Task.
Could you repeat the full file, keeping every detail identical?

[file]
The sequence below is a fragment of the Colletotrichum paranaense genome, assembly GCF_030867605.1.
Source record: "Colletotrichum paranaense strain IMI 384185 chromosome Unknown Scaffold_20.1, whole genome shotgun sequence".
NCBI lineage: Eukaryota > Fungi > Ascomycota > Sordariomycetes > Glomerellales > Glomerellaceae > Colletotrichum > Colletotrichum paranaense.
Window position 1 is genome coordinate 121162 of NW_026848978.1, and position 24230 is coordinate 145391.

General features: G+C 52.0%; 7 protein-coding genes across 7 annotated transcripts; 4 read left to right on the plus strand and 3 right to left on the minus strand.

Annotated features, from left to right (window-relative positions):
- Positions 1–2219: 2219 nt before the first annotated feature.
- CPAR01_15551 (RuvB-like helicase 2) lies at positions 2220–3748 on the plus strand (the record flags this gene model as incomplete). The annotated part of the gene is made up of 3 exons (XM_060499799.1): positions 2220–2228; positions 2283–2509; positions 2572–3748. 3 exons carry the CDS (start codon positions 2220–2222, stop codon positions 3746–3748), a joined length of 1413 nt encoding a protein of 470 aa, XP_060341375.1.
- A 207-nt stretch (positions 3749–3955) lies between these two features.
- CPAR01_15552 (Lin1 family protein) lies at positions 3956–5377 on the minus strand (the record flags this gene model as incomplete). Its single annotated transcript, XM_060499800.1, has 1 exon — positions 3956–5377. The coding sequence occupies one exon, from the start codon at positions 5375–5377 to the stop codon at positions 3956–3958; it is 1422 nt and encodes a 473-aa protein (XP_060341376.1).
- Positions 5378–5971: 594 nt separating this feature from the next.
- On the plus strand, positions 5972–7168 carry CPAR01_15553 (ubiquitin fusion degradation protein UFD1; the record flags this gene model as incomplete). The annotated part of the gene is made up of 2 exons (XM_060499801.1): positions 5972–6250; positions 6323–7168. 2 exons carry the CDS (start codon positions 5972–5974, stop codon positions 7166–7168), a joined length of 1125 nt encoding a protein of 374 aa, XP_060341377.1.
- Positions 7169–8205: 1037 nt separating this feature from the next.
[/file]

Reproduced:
The sequence below is a fragment of the Colletotrichum paranaense genome, assembly GCF_030867605.1.
Source record: "Colletotrichum paranaense strain IMI 384185 chromosome Unknown Scaffold_20.1, whole genome shotgun sequence".
NCBI lineage: Eukaryota > Fungi > Ascomycota > Sordariomycetes > Glomerellales > Glomerellaceae > Colletotrichum > Colletotrichum paranaense.
Window position 1 is genome coordinate 121162 of NW_026848978.1, and position 24230 is coordinate 145391.

General features: G+C 52.0%; 7 protein-coding genes across 7 annotated transcripts; 4 read left to right on the plus strand and 3 right to left on the minus strand.

Annotated features, from left to right (window-relative positions):
- Positions 1–2219: 2219 nt before the first annotated feature.
- CPAR01_15551 (RuvB-like helicase 2) lies at positions 2220–3748 on the plus strand (the record flags this gene model as incomplete). The annotated part of the gene is made up of 3 exons (XM_060499799.1): positions 2220–2228; positions 2283–2509; positions 2572–3748. 3 exons carry the CDS (start codon positions 2220–2222, stop codon positions 3746–3748), a joined length of 1413 nt encoding a protein of 470 aa, XP_060341375.1.
- A 207-nt stretch (positions 3749–3955) lies between these two features.
- CPAR01_15552 (Lin1 family protein) lies at positions 3956–5377 on the minus strand (the record flags this gene model as incomplete). Its single annotated transcript, XM_060499800.1, has 1 exon — positions 3956–5377. The coding sequence occupies one exon, from the start codon at positions 5375–5377 to the stop codon at positions 3956–3958; it is 1422 nt and encodes a 473-aa protein (XP_060341376.1).
- Positions 5378–5971: 594 nt separating this feature from the next.
- On the plus strand, positions 5972–7168 carry CPAR01_15553 (ubiquitin fusion degradation protein UFD1; the record flags this gene model as incomplete). The annotated part of the gene is made up of 2 exons (XM_060499801.1): positions 5972–6250; positions 6323–7168. 2 exons carry the CDS (start codon positions 5972–5974, stop codon positions 7166–7168), a joined length of 1125 nt encoding a protein of 374 aa, XP_060341377.1.
- Positions 7169–8205: 1037 nt separating this feature from the next.